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Discovery of 1.8 Million-Year-Old Skull May Rewrite Evolution

| by Michael Allen

A nearly two million-year-old skull of an ancient human ancestor has been discovered by a team of anthropologists in the small town of Dmanisi, which is located in the country of Georgia, near Russia.

Also found at the dig site were remains of four other human ancestors, stone tools, sabre-toothed cats and other extinct animals.

Palaeontologists believe the remains could re-write the early history of human evolution, reports The Independent.

According to evolutionary scientists, Homo erectus first appeared in Africa around 1.8 million years ago, but the Dmanisi fossils show that Homo erectus migrated soon after appearing in Africa, which was not previously known.

"Nobody has ever seen such a well-preserved skull from this period," Professor Christoph Zollikofer told The Guardian. "This is the first complete skull of an adult early Homo [erectus]. They simply did not exist before."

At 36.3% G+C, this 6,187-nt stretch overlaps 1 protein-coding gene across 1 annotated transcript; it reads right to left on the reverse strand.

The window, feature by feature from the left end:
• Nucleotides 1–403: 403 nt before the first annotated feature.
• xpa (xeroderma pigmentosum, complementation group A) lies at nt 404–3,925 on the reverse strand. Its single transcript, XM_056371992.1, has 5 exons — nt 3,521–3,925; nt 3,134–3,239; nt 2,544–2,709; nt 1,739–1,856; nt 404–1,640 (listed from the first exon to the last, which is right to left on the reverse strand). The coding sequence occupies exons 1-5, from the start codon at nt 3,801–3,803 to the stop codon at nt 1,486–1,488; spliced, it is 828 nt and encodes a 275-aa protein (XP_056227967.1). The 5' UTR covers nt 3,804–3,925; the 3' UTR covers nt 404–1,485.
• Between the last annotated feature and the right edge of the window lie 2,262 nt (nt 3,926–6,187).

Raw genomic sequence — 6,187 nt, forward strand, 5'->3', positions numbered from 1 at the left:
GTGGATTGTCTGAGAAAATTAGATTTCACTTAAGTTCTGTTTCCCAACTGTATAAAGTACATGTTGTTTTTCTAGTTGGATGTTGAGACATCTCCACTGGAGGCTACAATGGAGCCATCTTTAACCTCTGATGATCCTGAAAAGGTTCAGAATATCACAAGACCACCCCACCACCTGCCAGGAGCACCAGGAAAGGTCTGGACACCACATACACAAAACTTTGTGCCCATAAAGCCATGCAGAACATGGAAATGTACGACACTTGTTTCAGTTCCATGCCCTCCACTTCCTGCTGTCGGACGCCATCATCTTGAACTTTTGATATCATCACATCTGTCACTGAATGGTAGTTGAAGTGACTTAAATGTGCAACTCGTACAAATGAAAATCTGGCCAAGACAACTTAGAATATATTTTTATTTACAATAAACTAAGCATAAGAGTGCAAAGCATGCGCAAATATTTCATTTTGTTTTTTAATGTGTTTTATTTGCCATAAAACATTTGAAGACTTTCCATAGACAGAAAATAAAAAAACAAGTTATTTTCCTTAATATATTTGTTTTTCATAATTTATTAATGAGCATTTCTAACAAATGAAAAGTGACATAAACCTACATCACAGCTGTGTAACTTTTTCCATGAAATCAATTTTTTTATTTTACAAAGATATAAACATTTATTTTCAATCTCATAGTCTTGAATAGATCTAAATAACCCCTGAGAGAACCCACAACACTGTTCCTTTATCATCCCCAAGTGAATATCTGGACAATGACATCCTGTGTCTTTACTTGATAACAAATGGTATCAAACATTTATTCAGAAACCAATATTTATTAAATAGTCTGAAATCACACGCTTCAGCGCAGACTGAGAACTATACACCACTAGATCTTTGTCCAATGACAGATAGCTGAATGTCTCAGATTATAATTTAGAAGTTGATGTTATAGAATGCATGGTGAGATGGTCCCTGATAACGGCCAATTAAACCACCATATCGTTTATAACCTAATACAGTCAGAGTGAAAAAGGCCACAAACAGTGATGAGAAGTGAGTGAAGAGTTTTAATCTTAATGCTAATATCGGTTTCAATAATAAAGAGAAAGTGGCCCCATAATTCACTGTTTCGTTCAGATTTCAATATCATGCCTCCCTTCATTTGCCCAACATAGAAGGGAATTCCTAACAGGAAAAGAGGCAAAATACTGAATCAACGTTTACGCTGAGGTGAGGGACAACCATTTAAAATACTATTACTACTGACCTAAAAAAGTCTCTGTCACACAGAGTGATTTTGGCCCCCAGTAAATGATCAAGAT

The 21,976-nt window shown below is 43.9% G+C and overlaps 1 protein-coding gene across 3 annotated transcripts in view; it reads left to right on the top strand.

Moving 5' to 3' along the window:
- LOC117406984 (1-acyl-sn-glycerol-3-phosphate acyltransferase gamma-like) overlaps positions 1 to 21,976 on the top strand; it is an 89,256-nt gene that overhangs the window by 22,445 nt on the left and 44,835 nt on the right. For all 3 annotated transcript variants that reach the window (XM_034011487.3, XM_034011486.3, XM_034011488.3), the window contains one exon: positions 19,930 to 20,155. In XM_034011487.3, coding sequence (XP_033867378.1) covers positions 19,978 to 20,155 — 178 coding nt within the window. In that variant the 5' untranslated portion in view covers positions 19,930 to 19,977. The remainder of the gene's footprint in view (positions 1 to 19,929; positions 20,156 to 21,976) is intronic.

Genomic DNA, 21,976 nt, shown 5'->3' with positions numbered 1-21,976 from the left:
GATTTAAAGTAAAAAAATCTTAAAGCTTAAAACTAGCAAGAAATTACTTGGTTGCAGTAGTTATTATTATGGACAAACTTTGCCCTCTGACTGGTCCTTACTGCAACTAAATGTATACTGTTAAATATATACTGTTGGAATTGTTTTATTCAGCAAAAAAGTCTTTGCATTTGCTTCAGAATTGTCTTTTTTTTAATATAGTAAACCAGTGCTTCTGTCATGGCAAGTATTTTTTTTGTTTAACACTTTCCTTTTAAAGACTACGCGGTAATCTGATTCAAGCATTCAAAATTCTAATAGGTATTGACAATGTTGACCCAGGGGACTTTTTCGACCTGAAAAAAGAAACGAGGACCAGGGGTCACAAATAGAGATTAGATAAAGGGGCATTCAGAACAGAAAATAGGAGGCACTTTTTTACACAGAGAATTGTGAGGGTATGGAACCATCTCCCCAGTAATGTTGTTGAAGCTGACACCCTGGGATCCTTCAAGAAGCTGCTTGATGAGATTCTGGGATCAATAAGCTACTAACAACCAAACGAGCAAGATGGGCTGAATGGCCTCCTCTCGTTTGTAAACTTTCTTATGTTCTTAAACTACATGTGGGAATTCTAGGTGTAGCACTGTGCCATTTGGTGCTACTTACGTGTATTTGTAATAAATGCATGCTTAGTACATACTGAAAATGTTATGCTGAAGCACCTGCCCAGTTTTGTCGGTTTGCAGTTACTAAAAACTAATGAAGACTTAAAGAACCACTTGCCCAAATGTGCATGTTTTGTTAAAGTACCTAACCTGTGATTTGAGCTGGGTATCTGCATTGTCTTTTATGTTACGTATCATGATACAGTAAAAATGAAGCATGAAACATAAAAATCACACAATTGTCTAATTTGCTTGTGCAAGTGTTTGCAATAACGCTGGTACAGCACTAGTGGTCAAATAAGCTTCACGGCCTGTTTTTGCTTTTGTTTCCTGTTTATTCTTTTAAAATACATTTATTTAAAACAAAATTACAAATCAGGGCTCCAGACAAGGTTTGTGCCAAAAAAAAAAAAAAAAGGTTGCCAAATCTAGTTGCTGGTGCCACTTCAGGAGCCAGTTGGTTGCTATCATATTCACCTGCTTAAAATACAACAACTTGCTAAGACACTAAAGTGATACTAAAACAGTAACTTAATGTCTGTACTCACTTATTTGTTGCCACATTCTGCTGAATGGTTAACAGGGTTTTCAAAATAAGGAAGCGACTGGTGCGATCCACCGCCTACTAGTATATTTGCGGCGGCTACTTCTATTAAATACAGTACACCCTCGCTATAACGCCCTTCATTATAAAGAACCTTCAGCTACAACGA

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Professor Zollikofer was part of the discovery and is employed by Zurich University's Anthropological Institute.

"Everything that lived at the time of the Dmanisi was probably just Homo erectus," added Professor Zollikofer. "We are not saying that palaeoanthropologists did things wrong in Africa, but they didn't have the reference we have. Part of the community will like it, but for another part it will be shocking news."

Tim White, a professor at the University of California, Berkeley, was not a part of the dig, but added, "The significance is difficult to overstate. It is stunning in its completeness. This is going to be one of the real classics in paleoanthropology."

"Some palaeontologists see minor differences in fossils and give them labels, and that has resulted in the family tree accumulating a lot of branches," said White. "The Dmanisi fossils give us a new yardstick, and when you apply that yardstick to the African fossils, a lot of that extra wood in the tree is dead wood. It's arm-waving."

David Lordkipanidz, of the Georgian National Museum, who lead the excavation, stated: "If you found the Dmanisi skulls at isolated sites in Africa, some people would give them different species names. But one population can have all this variation. We are using five or six names, but they could all be from one lineage."

Sources: The Guardian and The Independent